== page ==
среда, 29 октября 2008 г.


The beginning of the week saw a new round of UN Security Council consultations to focus on the current situation in the buffer, or security, zones adjacent to Abkhazia and South Ossetia in a move that was initiated by the Russian delegation within the UNSC. Georgian forces sadly continue to launch an array of military provocations in the security zones in what he says is clearly out of sync with the Medvedev-Sarkozy settlement plan.

During the consultations, the Russian side lamented the fact that Tbilisi continues to build up its military presence near Abkhazia’a and South Ossetia’s borders by deploying armed vehicles and Special Forces units there. Similar saber-rattling, Russian officials stressed, will hardly help to create a positive political landscape for continuing to grapple with security and stability in the Caucasus during the upcoming relevant discussions in Geneva, slated for mid-November.

For his part, the Russian Foreign Minister, Sergei Lavrov, have repeatedly pointed the finger at EU observers, who he complained continue to turn a blind eye to Tbilsi-initiated incessant provocations against Abkhazia and South Ossetia. Regrettably, EU monitors have thus far failed to stick to the assumed obligations to act as guarantors of Georgia’s non-use of force toward the breakaway republics, the Russian top diplomat emphasized.

It was the European Union that moved to assume an obligation to act as a guarantor of the non-use of force toward Abkhazia and South Ossetia, Lavrov says. And turning a blind eye to what is now unfolding in the security zones is nothing but a dangerous play with fire, he warned. Now, we desperately need to establish a clear-cut demilitarized regime inside the zones that will be overseen by UN, EU and OSCE observers, Lavrov insisted, adding that otherwise, the destabilization might well be fraught with new hostilities.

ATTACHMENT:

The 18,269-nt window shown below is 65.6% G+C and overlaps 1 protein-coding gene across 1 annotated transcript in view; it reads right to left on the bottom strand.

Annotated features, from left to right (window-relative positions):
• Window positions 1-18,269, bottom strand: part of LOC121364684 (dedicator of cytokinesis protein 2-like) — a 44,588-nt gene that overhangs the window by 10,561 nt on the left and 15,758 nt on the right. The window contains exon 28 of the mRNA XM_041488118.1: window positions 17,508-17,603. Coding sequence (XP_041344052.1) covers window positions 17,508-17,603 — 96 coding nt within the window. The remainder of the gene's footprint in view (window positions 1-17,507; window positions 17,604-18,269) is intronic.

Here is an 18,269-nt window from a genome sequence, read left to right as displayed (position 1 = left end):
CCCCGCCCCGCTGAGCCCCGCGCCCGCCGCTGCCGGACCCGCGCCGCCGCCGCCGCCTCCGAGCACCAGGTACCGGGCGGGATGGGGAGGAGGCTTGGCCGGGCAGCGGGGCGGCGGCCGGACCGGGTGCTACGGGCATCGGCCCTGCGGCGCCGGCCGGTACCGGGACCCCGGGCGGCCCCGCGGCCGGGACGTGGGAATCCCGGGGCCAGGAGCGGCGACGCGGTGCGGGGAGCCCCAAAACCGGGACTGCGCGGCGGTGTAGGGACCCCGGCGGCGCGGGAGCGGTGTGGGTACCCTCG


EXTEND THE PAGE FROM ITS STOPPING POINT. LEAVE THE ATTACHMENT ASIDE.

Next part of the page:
Luckily, the EU itself seems to have started rethinking its stance toward the South Ossetian conflict with many EU members coming to realize that it was the Saakashvili regime, which unleashed the aggression. The British Broadcasting Corporation (BBC), in turn, reported this week that it obtained evidence suggesting that the Georgian military might have committed war crimes against South Ossetian civilians. BBC correspondent Tim Whewell said in a radio program that he had been the first Western news-hawk to arrive in the conflict zone and talk to the locals. They told him, among other things, that Georgian tanks cynically shelled apartment buildings, while the commandos targeted civilians trying to flee capital Tskhinvali. Even more, when visiting South Ossetia, members of the Human Rights Watch international investigative organization also found evidence of the disproportionate use of force by the Georgian military.
The UN Security Council discussions showed that the international community are now keen to create a regional stability-friendly international mechanism in the buffer zones, whose security are currently under threat in the wake of Russian peacekeepers’ withdrawal from there. And capitalizing on this, the Georgian side regrettably continues to launch provocations in the conflict area – something that exacerbates even further what is already a tense situation in the region.


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